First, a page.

Open Thread: The Life of Julia

As you've probably heard by now, President Obama has admitted to fabricating a woman in one of his two autobiographies. Apparently, he's had a hand in fabricating another woman, a hypothetical one named "Julia," who supposedly is representative of just how helpful his policies are to women:

In the new Barack Obama campaign piece The Life of Julia, voters can "Take a look at how President Obama's policies help one woman over her lifetime -- and how Mitt Romney would change her story." It is one of the most brazenly statist pieces of campaign literature I can ever remember seeing.

Let's, for the purposes of this post, set aside the misleading generalizations regarding policy in the ad (no one is innocent on that account, obviously). What we are left with is a celebration of a how a woman can live her entire life by leaning on government intervention, dependency and other people's money rather than her own initiative or hard work. It is, I'd say, implicitly un-American, in the sense that it celebrates a mindset we have -- outwardly, at least -- shunned.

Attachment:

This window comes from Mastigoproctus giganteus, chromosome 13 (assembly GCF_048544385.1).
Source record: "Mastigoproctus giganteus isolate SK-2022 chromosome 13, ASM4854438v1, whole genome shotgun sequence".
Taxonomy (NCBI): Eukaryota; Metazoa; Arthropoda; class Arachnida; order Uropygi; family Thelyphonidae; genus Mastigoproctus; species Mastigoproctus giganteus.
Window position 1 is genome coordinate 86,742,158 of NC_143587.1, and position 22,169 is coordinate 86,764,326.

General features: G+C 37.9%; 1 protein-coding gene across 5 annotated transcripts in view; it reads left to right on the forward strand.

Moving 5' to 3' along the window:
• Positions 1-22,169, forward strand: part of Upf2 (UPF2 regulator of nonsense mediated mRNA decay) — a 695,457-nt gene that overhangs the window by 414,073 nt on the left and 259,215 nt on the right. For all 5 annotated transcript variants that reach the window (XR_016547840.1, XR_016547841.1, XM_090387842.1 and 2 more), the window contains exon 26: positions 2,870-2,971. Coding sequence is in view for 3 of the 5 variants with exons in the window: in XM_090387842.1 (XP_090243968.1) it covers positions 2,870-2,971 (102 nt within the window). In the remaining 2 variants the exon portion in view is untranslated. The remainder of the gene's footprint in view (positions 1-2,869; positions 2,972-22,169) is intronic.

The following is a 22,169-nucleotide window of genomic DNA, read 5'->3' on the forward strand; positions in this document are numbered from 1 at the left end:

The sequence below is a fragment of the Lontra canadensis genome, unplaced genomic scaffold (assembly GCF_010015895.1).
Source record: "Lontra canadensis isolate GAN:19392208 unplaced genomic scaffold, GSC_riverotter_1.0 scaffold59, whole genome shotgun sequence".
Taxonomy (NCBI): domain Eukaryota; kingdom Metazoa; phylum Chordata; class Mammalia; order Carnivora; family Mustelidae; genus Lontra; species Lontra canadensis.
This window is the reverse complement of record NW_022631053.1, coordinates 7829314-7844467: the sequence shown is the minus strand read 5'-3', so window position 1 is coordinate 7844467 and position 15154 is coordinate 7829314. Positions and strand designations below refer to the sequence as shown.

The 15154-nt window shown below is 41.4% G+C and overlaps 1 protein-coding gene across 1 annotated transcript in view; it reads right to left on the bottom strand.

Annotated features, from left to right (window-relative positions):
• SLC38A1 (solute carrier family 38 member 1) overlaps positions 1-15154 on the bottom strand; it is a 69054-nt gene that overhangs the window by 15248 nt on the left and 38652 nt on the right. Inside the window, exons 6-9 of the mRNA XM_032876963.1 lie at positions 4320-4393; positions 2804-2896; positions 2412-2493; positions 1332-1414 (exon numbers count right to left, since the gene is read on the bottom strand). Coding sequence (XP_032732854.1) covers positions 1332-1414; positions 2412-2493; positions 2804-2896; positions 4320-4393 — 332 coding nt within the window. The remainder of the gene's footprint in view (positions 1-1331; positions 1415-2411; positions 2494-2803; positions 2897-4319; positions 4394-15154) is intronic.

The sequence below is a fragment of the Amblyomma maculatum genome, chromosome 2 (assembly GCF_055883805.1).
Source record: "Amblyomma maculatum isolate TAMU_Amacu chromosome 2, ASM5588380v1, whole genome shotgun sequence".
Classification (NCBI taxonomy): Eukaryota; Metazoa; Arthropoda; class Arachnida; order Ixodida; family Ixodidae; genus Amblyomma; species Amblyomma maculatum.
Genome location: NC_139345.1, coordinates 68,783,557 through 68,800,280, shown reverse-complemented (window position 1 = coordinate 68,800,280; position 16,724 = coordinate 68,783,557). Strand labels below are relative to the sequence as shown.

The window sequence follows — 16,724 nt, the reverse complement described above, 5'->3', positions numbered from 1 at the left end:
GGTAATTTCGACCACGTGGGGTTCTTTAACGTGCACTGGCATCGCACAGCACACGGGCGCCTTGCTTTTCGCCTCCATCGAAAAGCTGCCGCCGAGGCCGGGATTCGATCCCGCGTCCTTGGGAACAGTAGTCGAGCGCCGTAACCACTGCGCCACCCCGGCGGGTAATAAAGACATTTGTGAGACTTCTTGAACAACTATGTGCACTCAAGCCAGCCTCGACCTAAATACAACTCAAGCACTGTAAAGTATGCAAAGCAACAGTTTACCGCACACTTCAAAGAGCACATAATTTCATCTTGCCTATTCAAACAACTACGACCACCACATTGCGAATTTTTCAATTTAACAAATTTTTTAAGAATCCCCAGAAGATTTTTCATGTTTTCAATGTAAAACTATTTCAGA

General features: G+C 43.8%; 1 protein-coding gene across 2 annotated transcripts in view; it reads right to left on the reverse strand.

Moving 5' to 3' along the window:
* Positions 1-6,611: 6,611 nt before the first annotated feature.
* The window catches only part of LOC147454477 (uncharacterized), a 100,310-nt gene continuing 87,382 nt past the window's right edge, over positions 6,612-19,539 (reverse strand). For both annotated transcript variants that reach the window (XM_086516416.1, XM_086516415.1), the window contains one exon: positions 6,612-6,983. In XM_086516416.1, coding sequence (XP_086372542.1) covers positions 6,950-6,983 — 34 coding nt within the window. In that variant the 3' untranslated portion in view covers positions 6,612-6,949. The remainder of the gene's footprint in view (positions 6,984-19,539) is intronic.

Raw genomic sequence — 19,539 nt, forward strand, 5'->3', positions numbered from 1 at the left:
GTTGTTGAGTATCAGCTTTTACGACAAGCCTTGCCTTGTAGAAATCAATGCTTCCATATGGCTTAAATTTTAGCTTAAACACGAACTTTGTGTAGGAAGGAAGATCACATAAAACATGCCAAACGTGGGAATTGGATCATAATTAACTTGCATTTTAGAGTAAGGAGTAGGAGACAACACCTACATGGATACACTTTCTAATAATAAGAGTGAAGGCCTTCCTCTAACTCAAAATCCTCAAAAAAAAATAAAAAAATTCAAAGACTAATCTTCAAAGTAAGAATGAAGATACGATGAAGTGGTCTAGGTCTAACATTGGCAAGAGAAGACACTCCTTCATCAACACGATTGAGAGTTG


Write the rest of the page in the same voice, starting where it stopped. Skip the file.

It is also a mindset that women should find offensively patronizing. When they're old enough, I hope my two daughters will find the notion that their success hinges on the president's views on college-loan interest rates preposterous. Yet, according to the "Life of Julia," women are helpless without the guiding hand of Barack Obama.

Of course, the use of an imaginary life can be illustrative of any political agenda, including those diametrically opposed to Obama's. James Taranto has collected several of the best alternate scenarios of the Life of Julia which illustrate that this imaginary woman can be harmed by Obama's political ideas.

Matthew Sheffield
Matthew Sheffield
Matthew Sheffield, creator of NewsBusters and president of Dialog New Media, an internet marketing and design firm, left NewsBusters at the end of 2013